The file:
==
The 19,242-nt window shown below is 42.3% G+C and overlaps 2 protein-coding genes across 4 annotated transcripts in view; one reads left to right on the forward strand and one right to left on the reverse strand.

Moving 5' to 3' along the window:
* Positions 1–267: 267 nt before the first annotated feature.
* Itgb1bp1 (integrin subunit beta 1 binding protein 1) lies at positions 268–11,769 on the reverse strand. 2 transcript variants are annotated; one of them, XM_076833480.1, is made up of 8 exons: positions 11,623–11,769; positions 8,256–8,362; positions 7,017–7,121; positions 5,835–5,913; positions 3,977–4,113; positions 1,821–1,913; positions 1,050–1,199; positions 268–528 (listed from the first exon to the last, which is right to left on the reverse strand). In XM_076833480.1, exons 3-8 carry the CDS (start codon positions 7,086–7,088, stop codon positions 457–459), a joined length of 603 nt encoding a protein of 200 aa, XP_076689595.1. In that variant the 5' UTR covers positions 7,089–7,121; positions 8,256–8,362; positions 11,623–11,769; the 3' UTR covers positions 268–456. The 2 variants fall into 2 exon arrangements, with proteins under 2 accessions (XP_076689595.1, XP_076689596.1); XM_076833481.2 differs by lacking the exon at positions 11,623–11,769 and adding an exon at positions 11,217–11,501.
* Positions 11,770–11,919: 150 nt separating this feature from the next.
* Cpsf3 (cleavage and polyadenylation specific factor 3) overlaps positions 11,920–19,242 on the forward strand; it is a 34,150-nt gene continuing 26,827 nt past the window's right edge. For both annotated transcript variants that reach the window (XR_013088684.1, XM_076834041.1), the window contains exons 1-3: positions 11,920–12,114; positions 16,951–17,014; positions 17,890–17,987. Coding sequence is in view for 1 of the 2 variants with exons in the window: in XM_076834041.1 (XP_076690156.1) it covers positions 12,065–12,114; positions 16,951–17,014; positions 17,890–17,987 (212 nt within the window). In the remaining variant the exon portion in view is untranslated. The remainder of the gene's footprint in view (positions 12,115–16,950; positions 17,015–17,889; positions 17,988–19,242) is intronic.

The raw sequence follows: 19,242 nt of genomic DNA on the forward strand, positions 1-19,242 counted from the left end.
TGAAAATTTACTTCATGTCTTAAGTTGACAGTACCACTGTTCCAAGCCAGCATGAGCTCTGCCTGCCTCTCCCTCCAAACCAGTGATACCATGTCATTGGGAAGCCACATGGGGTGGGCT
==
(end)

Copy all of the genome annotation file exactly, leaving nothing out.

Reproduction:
The 19,242-nt window shown below is 42.3% G+C and overlaps 2 protein-coding genes across 4 annotated transcripts in view; one reads left to right on the forward strand and one right to left on the reverse strand.

Moving 5' to 3' along the window:
* Positions 1–267: 267 nt before the first annotated feature.
* Itgb1bp1 (integrin subunit beta 1 binding protein 1) lies at positions 268–11,769 on the reverse strand. 2 transcript variants are annotated; one of them, XM_076833480.1, is made up of 8 exons: positions 11,623–11,769; positions 8,256–8,362; positions 7,017–7,121; positions 5,835–5,913; positions 3,977–4,113; positions 1,821–1,913; positions 1,050–1,199; positions 268–528 (listed from the first exon to the last, which is right to left on the reverse strand). In XM_076833480.1, exons 3-8 carry the CDS (start codon positions 7,086–7,088, stop codon positions 457–459), a joined length of 603 nt encoding a protein of 200 aa, XP_076689595.1. In that variant the 5' UTR covers positions 7,089–7,121; positions 8,256–8,362; positions 11,623–11,769; the 3' UTR covers positions 268–456. The 2 variants fall into 2 exon arrangements, with proteins under 2 accessions (XP_076689595.1, XP_076689596.1); XM_076833481.2 differs by lacking the exon at positions 11,623–11,769 and adding an exon at positions 11,217–11,501.
* Positions 11,770–11,919: 150 nt separating this feature from the next.
* Cpsf3 (cleavage and polyadenylation specific factor 3) overlaps positions 11,920–19,242 on the forward strand; it is a 34,150-nt gene continuing 26,827 nt past the window's right edge. For both annotated transcript variants that reach the window (XR_013088684.1, XM_076834041.1), the window contains exons 1-3: positions 11,920–12,114; positions 16,951–17,014; positions 17,890–17,987. Coding sequence is in view for 1 of the 2 variants with exons in the window: in XM_076834041.1 (XP_076690156.1) it covers positions 12,065–12,114; positions 16,951–17,014; positions 17,890–17,987 (212 nt within the window). In the remaining variant the exon portion in view is untranslated. The remainder of the gene's footprint in view (positions 12,115–16,950; positions 17,015–17,889; positions 17,988–19,242) is intronic.

The raw sequence follows: 19,242 nt of genomic DNA on the forward strand, positions 1-19,242 counted from the left end.
TGAAAATTTACTTCATGTCTTAAGTTGACAGTACCACTGTTCCAAGCCAGCATGAGCTCTGCCTGCCTCTCCCTCCAAACCAGTGATACCATGTCATTGGGAAGCCACATGGGGTGGGCT